U.S. Allows Russians 3-Year Visas
Published: September 12, 2012 (Issue # 1726)
@USEMBRU / TWITTER
TV presenter Tina Kandelaki in Moscow showing off her U.S. visa on Monday.
MOSCOW Ś Television star Tina Kandelaki became theáfirst Russian toápick up aáthree-year U.S. visa onáMonday, one day after theámuch-touted visa facilitation agreement between both countries went intoáforce.
Kandelaki said she was chosen because ofáher popularity onáthe Russian Internet. ôI want toátell you that this happened because ofáyou, dear friends,ö she wrote onáher blog. TheáU.S. Embassy also published aáphoto ofáher holding up her visa.
It remained unclear how Americans would fare ináRussian consulates because no practical results were available as ofáMonday night. However, theáRussian Embassy ináWashington published some far-reaching details about theáagreementĺs implementation.
Many U.S. citizens living ináRussia will foráthe first time be able toáinvite friends andáfamily members simply byáhaving anáinvitation notarized andásubmitted with theáapplicantĺs paperwork, according toáthe website ofáthe embassyĺs official visa agency, Invisa Logistics Services.
Theánew rules foráso-called private visas are aámassive improvement onáthe previous regime, whereby only U.S. citizens with residency permitsáŚ which are extremely hard toágetáŚ andáRussians can request official invitations fromáthe Federal Migration Service, aáprocess that usually lasts 30 days. That regime still applies toámost other Western foreigners.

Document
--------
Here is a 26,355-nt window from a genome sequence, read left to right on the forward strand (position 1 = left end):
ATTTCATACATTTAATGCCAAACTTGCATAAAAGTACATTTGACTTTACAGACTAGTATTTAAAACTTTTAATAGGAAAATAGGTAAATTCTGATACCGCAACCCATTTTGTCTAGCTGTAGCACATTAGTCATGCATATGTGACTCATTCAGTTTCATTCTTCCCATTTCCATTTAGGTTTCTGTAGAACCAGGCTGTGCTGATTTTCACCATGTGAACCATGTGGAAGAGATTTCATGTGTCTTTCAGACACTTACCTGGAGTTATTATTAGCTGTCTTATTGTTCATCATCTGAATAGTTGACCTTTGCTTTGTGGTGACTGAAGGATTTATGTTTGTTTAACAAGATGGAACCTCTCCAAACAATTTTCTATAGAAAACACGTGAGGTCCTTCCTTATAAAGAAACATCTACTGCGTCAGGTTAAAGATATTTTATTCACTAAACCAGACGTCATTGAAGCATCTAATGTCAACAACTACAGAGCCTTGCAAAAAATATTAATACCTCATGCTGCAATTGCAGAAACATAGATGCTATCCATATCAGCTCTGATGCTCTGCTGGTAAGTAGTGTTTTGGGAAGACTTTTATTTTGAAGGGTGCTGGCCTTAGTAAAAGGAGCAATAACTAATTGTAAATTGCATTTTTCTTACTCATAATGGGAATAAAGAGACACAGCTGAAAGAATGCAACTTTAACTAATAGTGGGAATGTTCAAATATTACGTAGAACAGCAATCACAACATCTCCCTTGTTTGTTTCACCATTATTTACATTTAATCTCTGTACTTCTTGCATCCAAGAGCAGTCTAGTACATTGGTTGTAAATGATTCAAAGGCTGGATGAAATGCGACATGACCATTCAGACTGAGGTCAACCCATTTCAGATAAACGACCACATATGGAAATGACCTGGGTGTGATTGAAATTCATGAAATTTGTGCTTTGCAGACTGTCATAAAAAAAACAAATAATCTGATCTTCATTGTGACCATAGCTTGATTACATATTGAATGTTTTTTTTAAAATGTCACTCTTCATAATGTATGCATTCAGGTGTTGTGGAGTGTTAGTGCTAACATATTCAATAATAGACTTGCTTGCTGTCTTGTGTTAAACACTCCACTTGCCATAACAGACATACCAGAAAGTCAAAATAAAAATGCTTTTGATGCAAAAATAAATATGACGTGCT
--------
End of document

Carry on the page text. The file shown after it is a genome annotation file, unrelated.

Similarly, companies no longer have toábother obtaining business visa invitations through theáFederal Migration Service, but can simply write them using their own official letterhead. Theásame applies foránongovernmental organizations wishing toáinvite experts foráso-called humanitarian visas, typically conference speakers.
Analysts said this presents aámassive time-saver because migration service invitations may take aáwhole month toáget. ôThey usually took theáfull 30 days toáprocess visa invitations foráprivate visas. Processing ofávisa invitations forábusiness andáhumanitarian visas also take aálot ofátime,ö said Yekaterina Elekchyan, anáassociate with Baker & McKenzieĺs Moscow office.
Theávisa agreement stipulates that both private andábusiness travelers fromáboth countries ôas aáruleö get three-year visas allowing stays ofáup toáthree months. It does away with migration service invitations foráprivate, humanitarian andábusiness visas, while theárequirements forátourist visas remain unchanged: Applicants need toápresent hotel reservation confirmations or contracts with registered tour operators.
Issuing three-year visas is aásmall step foráthe United States, which already gives two-year visas toámost applicants, but it means aálarge change foráRussia, whose consulates have hitherto issued visas strictly according toáapplicantsĺ travel dates.
Foreign Ministry officials have promised that theáagreement would be fully implemented andáthat official recommendations foráconsulates say applications fromáU.S. citizens should be handled ôfavorablyö byágiving three-year visas even toátourists onáthe basis ofámuch shorter hotel reservations.
However, ináa somewhat puzzling move, theáministry has also said that U.S. applicants may choose toáapply forávisas under theáold rules foráat least another year.
Observers said consulatesĺ implementation would be theámain indicator. ôThe agreement says three-year visas will be granted Ĺas aárule,ĺ so we need toásee how it pans out ináreality,ö said Tatyana Bondareva ofáVisa Delight, aáMoscow-based agency handling visa issues foráforeigners.